No holy cows in hate cases


The year 2019 is the year of the pig in the Chinese zodiac. Although it symbolises prosperity, its infamy as the epitome of greed lingers in the mind.

The Reverend Vukile Mehana, a senior Methodist Church of Southern Africa minister, the ruling party’s chaplain general and a highly networked private and business sector leader, seems to have inadvertently ushered in the South African edition of the year of the pig — the male chauvinist pig.

What does Mehana have in common with Mabel Jansen, Adam Catzavelos and Saloshna Moodley? That their “private conversations” or social media rants were “unfairly” made public? No. We cannot “unknow” what we know, namely that Mehana holds derogatory and demeaning views about his female colleagues in the Methodist Church and perhaps about women in general.

What do these people have in common? Hate. All seem to drink from the same old South African fountain of hate and bigotry and harbour a deep-seated disdain for their fellow humans.

Like Catzavelos’s, Moodley’s and Jansen’s contempt for black people, Mehana’s disdain for his female colleagues is palpable. His recorded words are uttered with frightening conviction, like a believer effortlessly explaining long and deeply held articles of faith.

Mehana “introduces” his colleague, the Reverend Nompithizelo Sibhidla, despite her training and ordination, as “ngumfazi otheni lo … oputya-putya nezifuba zamadoda?” [What kind of a woman is this who fiddles with men’s chests?]”

Later in the recording, he asks: “Bathini abafazi balamadoda [qa] kukho lomfazi onamabele amakhulu oputya-putya iziphika zamadoda? [What do the wives of these men think when there is this woman with big breasts fondling the chests of (their) men?]”

Mehana seems to recast the ritual of robing into an act of indecency. He does this by reducing Sibhidla’s actions to a “fondling of men’s chests” and by making a body-shaming reference to her “large breasts”.

Implying that Sibhidla has fraudulently appropriated some forbidden power, exclusive to male priests, he asks: “uNompithizelo u yithatha phi lento ayenzayo? [From where does Nompithizelo get this tendency?]”

If Sibhidla cannot robe the men, can she touch their foreheads when she blesses them? Can she serve them communion? And when she does, how far must she stand from the untouchable chests of men? Can she bury the dead and minister to the sick, in spite of her “big breasts”?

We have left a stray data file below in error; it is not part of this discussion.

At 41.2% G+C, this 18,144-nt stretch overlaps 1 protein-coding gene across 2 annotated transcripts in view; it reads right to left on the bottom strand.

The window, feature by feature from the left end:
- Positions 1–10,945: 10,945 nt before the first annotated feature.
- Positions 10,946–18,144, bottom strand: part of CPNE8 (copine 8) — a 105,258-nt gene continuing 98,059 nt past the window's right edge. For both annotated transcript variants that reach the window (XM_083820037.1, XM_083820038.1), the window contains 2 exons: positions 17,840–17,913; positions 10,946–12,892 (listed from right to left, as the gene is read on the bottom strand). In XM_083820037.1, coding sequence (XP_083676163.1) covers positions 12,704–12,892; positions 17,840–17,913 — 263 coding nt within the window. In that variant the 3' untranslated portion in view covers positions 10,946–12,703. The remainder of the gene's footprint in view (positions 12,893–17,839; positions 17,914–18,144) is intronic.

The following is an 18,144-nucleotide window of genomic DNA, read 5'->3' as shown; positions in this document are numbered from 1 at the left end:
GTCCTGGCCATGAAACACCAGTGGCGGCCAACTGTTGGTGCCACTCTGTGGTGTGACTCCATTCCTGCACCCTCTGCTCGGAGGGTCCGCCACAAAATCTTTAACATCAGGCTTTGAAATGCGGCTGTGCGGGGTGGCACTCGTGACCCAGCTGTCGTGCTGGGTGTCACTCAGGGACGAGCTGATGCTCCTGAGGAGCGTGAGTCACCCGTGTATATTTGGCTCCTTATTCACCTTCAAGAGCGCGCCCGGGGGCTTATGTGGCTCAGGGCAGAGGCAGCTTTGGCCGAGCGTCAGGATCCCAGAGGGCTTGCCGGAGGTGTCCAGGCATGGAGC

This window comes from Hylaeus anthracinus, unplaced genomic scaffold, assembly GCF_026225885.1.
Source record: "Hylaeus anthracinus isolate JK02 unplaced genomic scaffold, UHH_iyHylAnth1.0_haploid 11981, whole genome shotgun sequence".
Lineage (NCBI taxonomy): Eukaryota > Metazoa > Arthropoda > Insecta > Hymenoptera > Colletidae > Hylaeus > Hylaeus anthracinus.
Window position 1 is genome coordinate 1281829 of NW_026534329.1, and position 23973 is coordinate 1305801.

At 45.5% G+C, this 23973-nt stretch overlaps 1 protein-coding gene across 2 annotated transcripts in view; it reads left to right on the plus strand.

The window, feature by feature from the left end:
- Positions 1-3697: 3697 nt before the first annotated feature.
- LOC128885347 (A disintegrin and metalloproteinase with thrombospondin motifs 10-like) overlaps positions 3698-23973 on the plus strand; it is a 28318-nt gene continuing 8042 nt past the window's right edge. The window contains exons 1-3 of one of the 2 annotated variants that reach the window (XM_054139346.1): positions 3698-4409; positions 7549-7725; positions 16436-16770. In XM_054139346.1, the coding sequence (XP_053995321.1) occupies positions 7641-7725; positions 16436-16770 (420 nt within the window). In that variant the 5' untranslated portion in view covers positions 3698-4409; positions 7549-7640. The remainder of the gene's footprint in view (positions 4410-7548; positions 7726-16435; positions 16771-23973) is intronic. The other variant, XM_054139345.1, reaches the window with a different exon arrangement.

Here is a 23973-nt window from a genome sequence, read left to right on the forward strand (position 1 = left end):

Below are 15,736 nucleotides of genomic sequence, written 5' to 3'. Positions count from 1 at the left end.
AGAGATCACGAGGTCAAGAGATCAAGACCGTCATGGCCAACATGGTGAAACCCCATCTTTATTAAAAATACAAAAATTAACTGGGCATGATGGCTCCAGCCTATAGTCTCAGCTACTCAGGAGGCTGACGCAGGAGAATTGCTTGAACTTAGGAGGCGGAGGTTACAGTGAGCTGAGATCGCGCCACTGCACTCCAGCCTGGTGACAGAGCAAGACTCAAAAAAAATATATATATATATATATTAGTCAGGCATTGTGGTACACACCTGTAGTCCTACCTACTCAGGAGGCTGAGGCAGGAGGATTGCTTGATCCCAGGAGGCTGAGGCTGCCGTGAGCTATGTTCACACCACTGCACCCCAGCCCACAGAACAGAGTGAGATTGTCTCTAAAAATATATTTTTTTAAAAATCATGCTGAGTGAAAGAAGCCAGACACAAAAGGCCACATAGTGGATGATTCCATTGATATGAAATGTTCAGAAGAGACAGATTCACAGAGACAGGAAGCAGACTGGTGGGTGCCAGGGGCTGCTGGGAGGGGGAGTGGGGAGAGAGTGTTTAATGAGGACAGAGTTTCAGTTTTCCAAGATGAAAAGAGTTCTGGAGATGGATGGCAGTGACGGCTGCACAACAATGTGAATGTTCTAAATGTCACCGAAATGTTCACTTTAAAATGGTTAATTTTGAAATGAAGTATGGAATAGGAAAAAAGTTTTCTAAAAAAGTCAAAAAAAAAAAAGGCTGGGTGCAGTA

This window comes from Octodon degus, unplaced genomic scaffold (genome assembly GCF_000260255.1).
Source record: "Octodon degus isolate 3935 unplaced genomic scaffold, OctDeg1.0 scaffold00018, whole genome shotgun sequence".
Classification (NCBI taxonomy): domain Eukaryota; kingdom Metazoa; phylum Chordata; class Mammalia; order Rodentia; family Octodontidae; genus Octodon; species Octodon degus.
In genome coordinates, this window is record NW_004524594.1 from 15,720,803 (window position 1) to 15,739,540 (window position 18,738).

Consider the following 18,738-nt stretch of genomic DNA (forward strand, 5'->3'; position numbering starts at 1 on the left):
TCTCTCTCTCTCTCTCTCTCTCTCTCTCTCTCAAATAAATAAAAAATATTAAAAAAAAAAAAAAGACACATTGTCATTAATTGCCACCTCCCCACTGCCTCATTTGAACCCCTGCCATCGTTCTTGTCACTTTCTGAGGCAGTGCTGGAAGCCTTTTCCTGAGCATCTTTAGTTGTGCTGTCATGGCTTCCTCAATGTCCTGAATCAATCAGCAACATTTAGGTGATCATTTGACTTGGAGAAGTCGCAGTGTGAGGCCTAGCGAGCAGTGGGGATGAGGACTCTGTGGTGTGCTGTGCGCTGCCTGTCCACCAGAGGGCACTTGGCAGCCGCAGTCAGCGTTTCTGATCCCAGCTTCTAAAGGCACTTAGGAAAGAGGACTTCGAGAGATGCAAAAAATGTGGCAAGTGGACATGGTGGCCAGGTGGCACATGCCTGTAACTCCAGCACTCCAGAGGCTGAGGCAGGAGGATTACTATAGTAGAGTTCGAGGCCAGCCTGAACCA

Together with his telephonic sidekick, Raymond Sibanga, Mehana suggests that the men who have been robed by Sibhidla should repudiate this, or the church should do it for them. He proceeds to equate young men’s guild robing to male circumcision. This is so far-fetched that it boggles the mind.

He seems to think that, because he is an African theologian, he does not need to care about patriarchy and gender insensitivity, which he refers to as “rubbish”. But an African theology of liberation must care about patriarchy and gender insensitivity.

Many African male theologians have long responded to the call by their sisters in the struggle to recognise the blind spots, even in their own liberation theologies, and have started to respond positively. Exponents of black and African theologies of liberation such as Desmond Tutu, Itumeleng Mosala, Musa Dube, Mercy Jean-Marc Ela, Mercy Oduyoye, Manas Buthelezi, Isabel Phiri and Allan Boesak, to mention but a few, would never allow themselves to be associated with the kind of African theology that Mehana seems to espouse.

In an article on the hypocrisy of the churches regarding the Timothy Omotoso rape trial, Sarojini Nadar argued that there is a golden thread that links the lived teachings of the church and the seemingly “deviant” behaviour of the likes of Omotoso. Similarly, the utterances of Mehana may not be an exception to, but the reflection of, mainstream thinking.

The request by the Methodist Church to deal with the Mehana matter internally must be rejected.

What do Jansen, Catzavelos and Moodley not have in common with Mehana? They were either fired, resigned or taken off a plane.

Mehana has issued an apology. To back this up, he should resign his board memberships, church positions and ANC chaplaincy position. The least these organisations can do is to ask Mehana to step aside.

If not, we might as well brace ourselves for yet another South African year of the pig.

Sarojini Nadar holds the Desmond Tutu research chair in religion and social justice at the University of the Western Cape. Tinyiko Maluleke is a research fellow at the Centre for the Advancement of Scholarship at the University of Pretoria

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